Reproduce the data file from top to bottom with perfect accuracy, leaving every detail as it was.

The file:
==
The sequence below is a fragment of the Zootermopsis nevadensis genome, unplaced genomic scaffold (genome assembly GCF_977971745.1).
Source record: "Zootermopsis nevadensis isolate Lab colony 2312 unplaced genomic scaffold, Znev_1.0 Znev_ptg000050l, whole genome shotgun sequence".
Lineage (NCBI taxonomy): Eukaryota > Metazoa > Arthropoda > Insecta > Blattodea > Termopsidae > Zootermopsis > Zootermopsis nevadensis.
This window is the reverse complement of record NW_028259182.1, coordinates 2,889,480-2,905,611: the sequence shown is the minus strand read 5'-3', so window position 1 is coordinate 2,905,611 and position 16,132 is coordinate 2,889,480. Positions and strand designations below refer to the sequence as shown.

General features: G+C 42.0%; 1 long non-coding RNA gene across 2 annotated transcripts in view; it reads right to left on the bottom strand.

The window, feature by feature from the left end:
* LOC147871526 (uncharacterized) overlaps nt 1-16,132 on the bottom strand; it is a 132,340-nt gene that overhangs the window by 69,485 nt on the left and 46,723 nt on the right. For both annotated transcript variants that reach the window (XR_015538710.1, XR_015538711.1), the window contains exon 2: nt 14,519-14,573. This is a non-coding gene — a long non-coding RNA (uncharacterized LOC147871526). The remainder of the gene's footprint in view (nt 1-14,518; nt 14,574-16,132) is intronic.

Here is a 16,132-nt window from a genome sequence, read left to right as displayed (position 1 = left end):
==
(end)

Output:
The sequence below is a fragment of the Zootermopsis nevadensis genome, unplaced genomic scaffold (genome assembly GCF_977971745.1).
Source record: "Zootermopsis nevadensis isolate Lab colony 2312 unplaced genomic scaffold, Znev_1.0 Znev_ptg000050l, whole genome shotgun sequence".
Lineage (NCBI taxonomy): Eukaryota > Metazoa > Arthropoda > Insecta > Blattodea > Termopsidae > Zootermopsis > Zootermopsis nevadensis.
This window is the reverse complement of record NW_028259182.1, coordinates 2,889,480-2,905,611: the sequence shown is the minus strand read 5'-3', so window position 1 is coordinate 2,905,611 and position 16,132 is coordinate 2,889,480. Positions and strand designations below refer to the sequence as shown.

General features: G+C 42.0%; 1 long non-coding RNA gene across 2 annotated transcripts in view; it reads right to left on the bottom strand.

The window, feature by feature from the left end:
* LOC147871526 (uncharacterized) overlaps nt 1-16,132 on the bottom strand; it is a 132,340-nt gene that overhangs the window by 69,485 nt on the left and 46,723 nt on the right. For both annotated transcript variants that reach the window (XR_015538710.1, XR_015538711.1), the window contains exon 2: nt 14,519-14,573. This is a non-coding gene — a long non-coding RNA (uncharacterized LOC147871526). The remainder of the gene's footprint in view (nt 1-14,518; nt 14,574-16,132) is intronic.

Here is a 16,132-nt window from a genome sequence, read left to right as displayed (position 1 = left end):